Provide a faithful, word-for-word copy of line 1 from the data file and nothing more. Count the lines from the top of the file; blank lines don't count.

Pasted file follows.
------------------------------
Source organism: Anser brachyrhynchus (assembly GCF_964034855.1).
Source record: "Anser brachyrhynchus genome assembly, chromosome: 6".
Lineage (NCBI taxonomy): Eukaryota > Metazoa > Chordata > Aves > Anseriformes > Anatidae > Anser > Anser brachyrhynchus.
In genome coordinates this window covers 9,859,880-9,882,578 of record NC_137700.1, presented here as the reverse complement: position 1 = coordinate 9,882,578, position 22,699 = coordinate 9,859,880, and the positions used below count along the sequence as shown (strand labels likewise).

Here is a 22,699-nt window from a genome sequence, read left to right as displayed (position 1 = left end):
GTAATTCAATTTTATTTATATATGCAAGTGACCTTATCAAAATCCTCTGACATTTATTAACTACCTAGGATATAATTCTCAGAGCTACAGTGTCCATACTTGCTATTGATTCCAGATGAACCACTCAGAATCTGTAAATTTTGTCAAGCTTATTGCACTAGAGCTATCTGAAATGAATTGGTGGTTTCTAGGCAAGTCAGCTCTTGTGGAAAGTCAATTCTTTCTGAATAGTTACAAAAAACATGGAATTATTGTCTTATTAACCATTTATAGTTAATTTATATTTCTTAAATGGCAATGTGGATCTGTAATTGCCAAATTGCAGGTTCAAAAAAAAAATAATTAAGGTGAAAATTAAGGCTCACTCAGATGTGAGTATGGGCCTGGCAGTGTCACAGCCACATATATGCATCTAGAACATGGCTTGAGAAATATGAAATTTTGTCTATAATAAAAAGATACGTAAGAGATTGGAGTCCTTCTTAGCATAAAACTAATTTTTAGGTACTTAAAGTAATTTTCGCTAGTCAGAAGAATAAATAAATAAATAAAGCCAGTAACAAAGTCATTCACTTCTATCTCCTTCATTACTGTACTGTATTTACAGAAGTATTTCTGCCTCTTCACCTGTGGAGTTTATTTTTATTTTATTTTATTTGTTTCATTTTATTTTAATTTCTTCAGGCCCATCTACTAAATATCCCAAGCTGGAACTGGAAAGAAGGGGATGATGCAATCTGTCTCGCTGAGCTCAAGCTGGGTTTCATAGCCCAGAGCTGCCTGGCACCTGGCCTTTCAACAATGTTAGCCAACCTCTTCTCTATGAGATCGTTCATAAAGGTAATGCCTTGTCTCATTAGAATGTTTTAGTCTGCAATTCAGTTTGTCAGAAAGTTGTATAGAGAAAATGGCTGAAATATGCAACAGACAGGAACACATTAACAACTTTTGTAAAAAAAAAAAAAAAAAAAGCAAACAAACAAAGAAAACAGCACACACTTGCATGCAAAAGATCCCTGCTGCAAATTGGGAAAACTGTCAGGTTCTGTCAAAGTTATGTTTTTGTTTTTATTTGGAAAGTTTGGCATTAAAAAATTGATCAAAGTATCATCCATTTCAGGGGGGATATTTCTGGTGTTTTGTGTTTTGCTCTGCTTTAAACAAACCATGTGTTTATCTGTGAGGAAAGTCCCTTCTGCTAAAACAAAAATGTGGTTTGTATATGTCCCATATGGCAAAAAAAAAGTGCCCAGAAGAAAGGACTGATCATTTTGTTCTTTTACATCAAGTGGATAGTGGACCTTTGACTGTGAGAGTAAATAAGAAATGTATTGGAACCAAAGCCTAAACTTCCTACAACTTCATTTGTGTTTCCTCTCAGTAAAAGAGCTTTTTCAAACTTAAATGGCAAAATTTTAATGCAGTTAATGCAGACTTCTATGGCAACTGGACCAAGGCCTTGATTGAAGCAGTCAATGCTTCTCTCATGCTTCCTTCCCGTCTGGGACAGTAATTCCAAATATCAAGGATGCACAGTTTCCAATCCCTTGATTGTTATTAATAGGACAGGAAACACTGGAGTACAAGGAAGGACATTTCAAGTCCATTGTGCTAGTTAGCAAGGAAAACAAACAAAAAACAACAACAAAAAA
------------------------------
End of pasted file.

Source organism: Anser brachyrhynchus (assembly GCF_964034855.1).